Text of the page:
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Ask Slashdot: Programming / IT Jobs For Older, Retrained Workers?

GunFodder Network Operations (215 comments)

One of the entry level jobs at my company is working in our Network Operations Center. This job is part system administration, part customer service and part security guard :) Typically a NOC engineer watches monitoring systems and performs actions when things go wrong. They also execute changes on our production systems and occasionally communicate with customers about system issues. There are also routine administration tasks that need to be performed.

The hours can be challenging since the NOC is staffed 24/7. But the shifts are regular and predictable, and more desirable shifts open up after some time on the job. The best NOC engineers are resourceful and reliable, which seems achievable by retrained elderly workers. You can learn quite a bit on the job as well, since there are so many different ways that systems can fail :)

about a year and a half ago
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Ask Slashdot: Is Outsourcing Development a Good Idea?

GunFodder Re:Just remember (403 comments)

One of our better employees lives in Kansas City - rock on! I think you have brought up an important point - good talent is awesome, no matter where they live. Going forward it is critically important to find good talent wherever you can find it.

more than 2 years ago
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Ask Slashdot: Re-Entering the Job Market As a Software Engineer?

GunFodder Re:You had your turn, buddy (435 comments)

This sounds like a real situation, but I don't see it here in the Bay Area. Most companies list everything they want in a perfect candidate and take the best fit they can find, due to the large demand and lack of supply of qualified software engineers here. Companies that hire based exclusively on exact experience matches will end up paying for their narrowmindedness by hiring mediocre talent instead of looking at brighter candidates that could end up contributing more if given the opportunity to learn the specialized skills they lack.

I am reminded of what I heard about hiring at a state school though. It is not unusual to tailor the requirements to either match a desired prospect or exclude undesirable coworkers who are guaranteed a preferential opportunity to apply for the job. I guess these are the games that employers play when they have to play by arbitrary rules.

more than 2 years ago
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Which OSS Clustered Filesystem Should I Use?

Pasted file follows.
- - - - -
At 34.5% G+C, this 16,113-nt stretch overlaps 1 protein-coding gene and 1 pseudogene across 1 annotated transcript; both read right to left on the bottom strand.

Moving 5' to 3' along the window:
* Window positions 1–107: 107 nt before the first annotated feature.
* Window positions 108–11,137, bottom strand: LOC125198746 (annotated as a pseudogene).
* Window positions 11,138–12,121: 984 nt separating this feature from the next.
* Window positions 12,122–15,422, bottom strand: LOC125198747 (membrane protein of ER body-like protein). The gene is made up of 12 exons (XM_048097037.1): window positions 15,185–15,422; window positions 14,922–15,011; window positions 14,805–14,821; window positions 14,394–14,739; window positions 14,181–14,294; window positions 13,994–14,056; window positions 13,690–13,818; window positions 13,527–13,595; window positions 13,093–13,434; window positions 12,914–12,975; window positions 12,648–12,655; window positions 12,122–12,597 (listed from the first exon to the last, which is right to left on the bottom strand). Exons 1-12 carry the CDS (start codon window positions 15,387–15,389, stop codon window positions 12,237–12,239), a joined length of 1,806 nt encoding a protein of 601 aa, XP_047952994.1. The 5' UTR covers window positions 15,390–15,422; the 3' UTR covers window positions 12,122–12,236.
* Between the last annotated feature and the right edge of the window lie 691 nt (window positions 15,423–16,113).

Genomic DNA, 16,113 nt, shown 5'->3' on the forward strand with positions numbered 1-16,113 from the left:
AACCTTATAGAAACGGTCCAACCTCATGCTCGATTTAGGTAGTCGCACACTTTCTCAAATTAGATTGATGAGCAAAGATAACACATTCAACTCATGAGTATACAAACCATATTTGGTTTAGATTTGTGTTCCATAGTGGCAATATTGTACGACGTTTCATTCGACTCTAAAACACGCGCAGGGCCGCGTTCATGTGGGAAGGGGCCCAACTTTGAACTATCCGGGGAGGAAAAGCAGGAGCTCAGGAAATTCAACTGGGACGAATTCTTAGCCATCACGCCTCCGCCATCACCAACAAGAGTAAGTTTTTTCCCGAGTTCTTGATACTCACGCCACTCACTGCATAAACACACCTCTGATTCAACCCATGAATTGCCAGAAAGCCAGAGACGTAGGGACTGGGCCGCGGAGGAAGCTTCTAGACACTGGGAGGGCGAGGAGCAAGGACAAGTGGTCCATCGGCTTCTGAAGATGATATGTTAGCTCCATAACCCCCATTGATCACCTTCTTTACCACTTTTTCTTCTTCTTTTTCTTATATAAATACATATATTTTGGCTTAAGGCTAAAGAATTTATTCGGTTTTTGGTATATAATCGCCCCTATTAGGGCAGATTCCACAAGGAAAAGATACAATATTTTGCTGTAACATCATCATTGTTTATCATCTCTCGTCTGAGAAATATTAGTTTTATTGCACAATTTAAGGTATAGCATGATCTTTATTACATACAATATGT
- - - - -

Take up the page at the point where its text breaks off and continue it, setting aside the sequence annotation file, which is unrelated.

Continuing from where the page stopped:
GunFodder Re:The Cloud, obviously. (320 comments)

Kudos for hitting virtually all of the important buzzwords! MVC is far too old for your usage, though; you should have used RESTful instead.

more than 2 years ago
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I've had a personal email account for ...

GunFodder Re:fp! (336 comments)

...Or they got an ISP email account before gmail even existed.

more than 3 years ago
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Duke Nukem Forever Goes Gold

GunFodder Re:correlation here? (277 comments)

Yes, I read there is an impending Zombie Apocalypse to prepare for...

more than 3 years ago
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Why IT Needs To Change for Gen Z

GunFodder Re:Not where I work... (443 comments)

How does your company attract and retain talent with such draconian policies?

more than 3 years ago
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The Hobbit Finally Starts Shooting

GunFodder Re:I ate a Cats Tounge (233 comments)

Ironically those are three things that were not true for Bilbo Baggins when he started his adventure. I'm not sure why I felt the need to point this out.

more than 3 years ago
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Is Going To an Elite College Worth the Cost?

GunFodder Re:Not for undergraduate (391 comments)

I had largely the same experience at UC Berkeley, but I wasn't paying tens of thousands of dollars a year in tuition. If I were going to an elite, spendy private school I would expect more in the classroom.

That said, teachers are only a part of the learning experience. I learned a lot of interesting things from the teaching assistants that helped with our large classes, and still more from random older students in our computer labs. One of the advantages of going to a ginormous research university is that there are a lot of really smart people that you can learn from outside of lectures.

more than 3 years ago
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Apple Deprecates Their JVM

GunFodder Re:Plenty of heads up. (451 comments)

Java developers aren't going to decide to switch to Objective-C to address 5% of the desktop market. Most of the Java developers I know prefer Mac hardware for its easy interoperability with Linux. If Apple kills the Mac OS JVM then we will be forced to switch to Windows. I don't see how this benefits Apple in any way.